Thucydides, The Peloponnesian War, Book 2, chapter 29 (search)
Teres, the father of Sitalces, was the first to establish the great kingdom of the Odrysians on a scale quite unknown to the rest of Thrace, a large portion of the Thracians being independent. This Teres is in no way related to Tereus who married Pandion's daughter Procne from Athens; nor indeed did they belong to the same part of Thrace. Tereus lived in Daulis, part of what is now called Phocis, but which at that time was inhabited by Thracians. It was in this land that the women perpetratedncluded the alliance with Sitalces and made his son Sadocus an Athenian citizen, and promised to finish the war in Thrace by persuading Sitalces to send the Athenians a force of Thracian horse and targeteers. He also reconciled them wi
Thucydides, The Peloponnesian War, Book 2, chapter 58 (search)
The same summer Hagnon, son of Nicias, and Cleopompus, son of Clinias, the colleagues of Pericles, took the armament of which he had lately made use, and went off upon an expedition against the Chalcidians in the direction of Thrace and Potidaea, which was still under siege. As soon as they arrived, they brought up their engines against Potidaea and tried every means of taking it, but did not succeed either in capturing the city or in doing anything else worthy of their preparations. For the plague attacked them here also, and committed such havoc as to cripple them completely, even the previously healthy soldiers of the former expedition catching the infection from Hagnon's troops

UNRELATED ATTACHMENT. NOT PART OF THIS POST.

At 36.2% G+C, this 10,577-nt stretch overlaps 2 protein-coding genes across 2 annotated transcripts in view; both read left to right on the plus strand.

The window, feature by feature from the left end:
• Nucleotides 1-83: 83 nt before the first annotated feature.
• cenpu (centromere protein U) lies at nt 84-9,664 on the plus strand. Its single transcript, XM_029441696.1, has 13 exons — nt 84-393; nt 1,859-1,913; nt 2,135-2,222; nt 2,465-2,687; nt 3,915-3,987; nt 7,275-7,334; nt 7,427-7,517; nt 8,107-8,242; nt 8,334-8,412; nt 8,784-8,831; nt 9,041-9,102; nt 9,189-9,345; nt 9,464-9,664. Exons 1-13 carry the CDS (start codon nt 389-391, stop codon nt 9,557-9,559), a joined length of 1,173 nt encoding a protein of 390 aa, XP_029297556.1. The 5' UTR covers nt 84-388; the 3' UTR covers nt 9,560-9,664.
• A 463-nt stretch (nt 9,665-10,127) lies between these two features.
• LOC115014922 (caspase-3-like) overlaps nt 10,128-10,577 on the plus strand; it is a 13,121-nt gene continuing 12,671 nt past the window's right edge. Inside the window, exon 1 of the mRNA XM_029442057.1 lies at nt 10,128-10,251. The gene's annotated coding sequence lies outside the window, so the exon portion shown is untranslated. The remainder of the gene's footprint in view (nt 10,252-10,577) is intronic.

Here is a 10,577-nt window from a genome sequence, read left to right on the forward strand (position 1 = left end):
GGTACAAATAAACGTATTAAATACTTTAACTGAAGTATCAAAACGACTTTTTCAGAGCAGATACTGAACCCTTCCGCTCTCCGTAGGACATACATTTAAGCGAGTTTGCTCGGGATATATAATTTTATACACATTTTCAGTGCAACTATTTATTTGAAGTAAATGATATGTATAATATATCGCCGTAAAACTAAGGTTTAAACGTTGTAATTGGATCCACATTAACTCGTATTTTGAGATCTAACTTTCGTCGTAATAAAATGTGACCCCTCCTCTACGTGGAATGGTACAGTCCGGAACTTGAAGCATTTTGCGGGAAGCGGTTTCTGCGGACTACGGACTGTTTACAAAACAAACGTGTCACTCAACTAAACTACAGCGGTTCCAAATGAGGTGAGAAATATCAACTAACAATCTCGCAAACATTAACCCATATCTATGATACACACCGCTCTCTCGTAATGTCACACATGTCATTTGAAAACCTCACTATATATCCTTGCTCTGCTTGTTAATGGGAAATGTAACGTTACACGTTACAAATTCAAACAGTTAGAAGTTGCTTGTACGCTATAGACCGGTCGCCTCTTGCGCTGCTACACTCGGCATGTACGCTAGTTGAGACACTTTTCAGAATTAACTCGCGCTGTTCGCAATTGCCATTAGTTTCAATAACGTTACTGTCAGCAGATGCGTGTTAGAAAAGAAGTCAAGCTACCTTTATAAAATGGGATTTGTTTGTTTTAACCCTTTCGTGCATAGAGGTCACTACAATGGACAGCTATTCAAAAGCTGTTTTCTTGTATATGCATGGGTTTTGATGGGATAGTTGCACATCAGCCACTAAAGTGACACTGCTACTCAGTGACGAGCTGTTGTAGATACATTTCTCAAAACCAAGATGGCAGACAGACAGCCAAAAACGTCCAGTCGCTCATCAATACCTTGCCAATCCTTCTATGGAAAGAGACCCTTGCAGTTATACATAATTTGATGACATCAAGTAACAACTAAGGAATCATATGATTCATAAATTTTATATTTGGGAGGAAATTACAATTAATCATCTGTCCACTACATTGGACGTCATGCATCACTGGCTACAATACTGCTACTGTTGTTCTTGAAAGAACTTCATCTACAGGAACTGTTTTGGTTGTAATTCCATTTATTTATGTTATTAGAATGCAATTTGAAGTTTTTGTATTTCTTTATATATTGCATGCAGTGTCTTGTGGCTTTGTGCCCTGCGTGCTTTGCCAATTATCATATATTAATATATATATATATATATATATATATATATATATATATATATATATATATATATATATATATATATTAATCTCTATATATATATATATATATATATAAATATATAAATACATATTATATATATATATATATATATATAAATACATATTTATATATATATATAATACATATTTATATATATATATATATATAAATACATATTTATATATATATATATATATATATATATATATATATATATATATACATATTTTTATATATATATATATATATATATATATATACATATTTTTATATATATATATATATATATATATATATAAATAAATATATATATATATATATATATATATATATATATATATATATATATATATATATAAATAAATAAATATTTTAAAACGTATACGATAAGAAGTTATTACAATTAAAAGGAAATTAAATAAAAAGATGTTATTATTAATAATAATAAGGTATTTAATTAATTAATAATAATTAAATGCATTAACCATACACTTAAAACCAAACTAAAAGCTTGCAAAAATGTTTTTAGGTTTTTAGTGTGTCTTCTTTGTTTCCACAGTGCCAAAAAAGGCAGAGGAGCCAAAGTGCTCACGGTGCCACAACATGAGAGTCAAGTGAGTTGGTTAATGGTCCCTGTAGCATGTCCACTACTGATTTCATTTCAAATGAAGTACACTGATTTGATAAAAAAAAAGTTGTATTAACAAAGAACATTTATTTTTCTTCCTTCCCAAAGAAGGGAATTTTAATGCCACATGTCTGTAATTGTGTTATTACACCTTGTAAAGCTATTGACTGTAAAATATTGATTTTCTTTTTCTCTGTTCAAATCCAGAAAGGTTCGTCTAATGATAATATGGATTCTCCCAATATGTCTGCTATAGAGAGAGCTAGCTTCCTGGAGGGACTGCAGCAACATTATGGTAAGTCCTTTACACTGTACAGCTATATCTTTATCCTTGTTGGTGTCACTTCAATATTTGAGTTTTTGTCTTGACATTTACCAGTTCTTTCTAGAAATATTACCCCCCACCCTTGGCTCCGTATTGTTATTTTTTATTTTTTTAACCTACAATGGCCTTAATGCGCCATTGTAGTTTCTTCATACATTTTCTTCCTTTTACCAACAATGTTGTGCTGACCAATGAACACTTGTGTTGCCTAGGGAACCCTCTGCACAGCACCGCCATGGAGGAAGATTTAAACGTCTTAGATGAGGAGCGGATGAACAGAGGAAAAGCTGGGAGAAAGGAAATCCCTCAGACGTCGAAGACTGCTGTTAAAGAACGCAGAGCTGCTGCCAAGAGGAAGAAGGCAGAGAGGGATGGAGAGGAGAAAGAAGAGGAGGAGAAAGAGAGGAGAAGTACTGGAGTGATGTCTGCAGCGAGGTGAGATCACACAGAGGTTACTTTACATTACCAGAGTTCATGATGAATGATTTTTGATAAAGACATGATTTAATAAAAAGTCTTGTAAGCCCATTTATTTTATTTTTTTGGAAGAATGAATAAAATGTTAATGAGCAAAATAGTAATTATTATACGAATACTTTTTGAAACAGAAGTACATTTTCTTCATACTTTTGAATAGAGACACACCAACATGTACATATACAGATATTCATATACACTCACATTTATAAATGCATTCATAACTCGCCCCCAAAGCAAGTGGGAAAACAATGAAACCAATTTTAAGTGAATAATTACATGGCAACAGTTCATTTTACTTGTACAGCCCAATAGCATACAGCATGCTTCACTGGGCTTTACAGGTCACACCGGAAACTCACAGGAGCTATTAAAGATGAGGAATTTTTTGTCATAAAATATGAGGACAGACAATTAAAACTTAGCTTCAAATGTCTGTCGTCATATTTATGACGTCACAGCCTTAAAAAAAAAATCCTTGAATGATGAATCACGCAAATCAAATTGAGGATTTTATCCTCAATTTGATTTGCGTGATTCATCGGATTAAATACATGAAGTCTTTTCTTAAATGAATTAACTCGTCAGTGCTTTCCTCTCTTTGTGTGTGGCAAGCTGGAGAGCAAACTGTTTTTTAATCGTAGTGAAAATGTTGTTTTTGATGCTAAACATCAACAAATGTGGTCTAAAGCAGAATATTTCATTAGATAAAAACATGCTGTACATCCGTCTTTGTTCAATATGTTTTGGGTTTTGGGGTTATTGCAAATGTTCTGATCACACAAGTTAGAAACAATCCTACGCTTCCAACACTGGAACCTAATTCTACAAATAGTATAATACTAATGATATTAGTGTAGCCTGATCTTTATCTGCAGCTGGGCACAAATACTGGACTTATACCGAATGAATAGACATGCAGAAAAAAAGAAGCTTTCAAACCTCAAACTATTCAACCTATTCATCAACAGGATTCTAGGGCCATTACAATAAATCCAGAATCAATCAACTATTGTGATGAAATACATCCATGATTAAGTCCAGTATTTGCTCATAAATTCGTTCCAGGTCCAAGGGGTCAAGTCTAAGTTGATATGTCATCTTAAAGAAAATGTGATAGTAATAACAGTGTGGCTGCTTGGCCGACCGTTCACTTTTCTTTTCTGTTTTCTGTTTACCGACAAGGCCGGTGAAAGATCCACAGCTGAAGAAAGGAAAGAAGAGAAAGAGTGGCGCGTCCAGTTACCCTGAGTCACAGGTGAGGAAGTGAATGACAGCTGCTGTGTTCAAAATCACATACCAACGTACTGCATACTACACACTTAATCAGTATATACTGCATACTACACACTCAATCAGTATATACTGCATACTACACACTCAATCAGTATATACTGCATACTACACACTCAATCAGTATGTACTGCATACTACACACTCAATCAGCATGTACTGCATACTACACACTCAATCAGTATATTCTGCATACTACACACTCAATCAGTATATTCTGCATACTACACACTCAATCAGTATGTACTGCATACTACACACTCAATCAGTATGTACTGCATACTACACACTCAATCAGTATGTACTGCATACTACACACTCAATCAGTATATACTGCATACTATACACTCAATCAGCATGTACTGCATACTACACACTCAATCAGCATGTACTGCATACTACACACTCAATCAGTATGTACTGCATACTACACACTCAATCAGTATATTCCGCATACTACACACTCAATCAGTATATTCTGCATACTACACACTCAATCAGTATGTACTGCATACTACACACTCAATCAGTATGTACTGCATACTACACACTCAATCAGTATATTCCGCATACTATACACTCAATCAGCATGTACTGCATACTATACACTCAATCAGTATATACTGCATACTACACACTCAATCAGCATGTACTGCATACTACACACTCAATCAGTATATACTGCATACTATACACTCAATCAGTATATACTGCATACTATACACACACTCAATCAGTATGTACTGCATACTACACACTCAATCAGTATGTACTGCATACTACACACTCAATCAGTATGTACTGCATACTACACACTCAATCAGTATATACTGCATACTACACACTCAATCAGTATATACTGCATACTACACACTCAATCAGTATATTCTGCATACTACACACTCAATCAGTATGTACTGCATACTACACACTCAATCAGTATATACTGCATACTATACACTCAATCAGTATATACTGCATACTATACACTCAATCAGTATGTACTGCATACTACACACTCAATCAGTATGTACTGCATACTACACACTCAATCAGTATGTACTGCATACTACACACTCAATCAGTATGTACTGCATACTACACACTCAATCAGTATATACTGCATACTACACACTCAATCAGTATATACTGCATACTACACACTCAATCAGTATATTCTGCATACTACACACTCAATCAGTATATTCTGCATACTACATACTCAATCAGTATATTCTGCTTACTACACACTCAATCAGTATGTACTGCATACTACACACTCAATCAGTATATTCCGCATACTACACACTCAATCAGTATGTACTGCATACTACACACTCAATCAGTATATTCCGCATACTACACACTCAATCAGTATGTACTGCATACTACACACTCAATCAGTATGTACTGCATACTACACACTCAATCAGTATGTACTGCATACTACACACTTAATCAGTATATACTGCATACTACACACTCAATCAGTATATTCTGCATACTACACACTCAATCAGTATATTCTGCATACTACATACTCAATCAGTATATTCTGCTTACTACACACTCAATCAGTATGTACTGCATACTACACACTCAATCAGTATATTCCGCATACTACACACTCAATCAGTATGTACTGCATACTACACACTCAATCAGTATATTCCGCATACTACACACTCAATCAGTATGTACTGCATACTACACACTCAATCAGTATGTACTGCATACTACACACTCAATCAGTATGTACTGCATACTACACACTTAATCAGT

Thucydides, The Peloponnesian War, Book 2, chapter 67 (search)
Timagoras, a Tegean, and a private individual named Pollis from Argos, on their way to Asia to persuade the king to supply funds and join in the war, came to Sitalces, son of Teres in Thrace, with the idea of inducing him, if possible, forsake the alliance of Athens and to march on Potidaea then besieged by an Athenian force, and also of getting conveyed by his means to s and thus prevent their crossing over to the king and doing their part to injure the country of his choice. He accordingly had them seized, as they were travelling through Thrace to the vessel in which they were to cross the Hellespont, by a party whom he had sent on with Learchus and Ameiniades, and gave orders for their delivery to the Athenian amba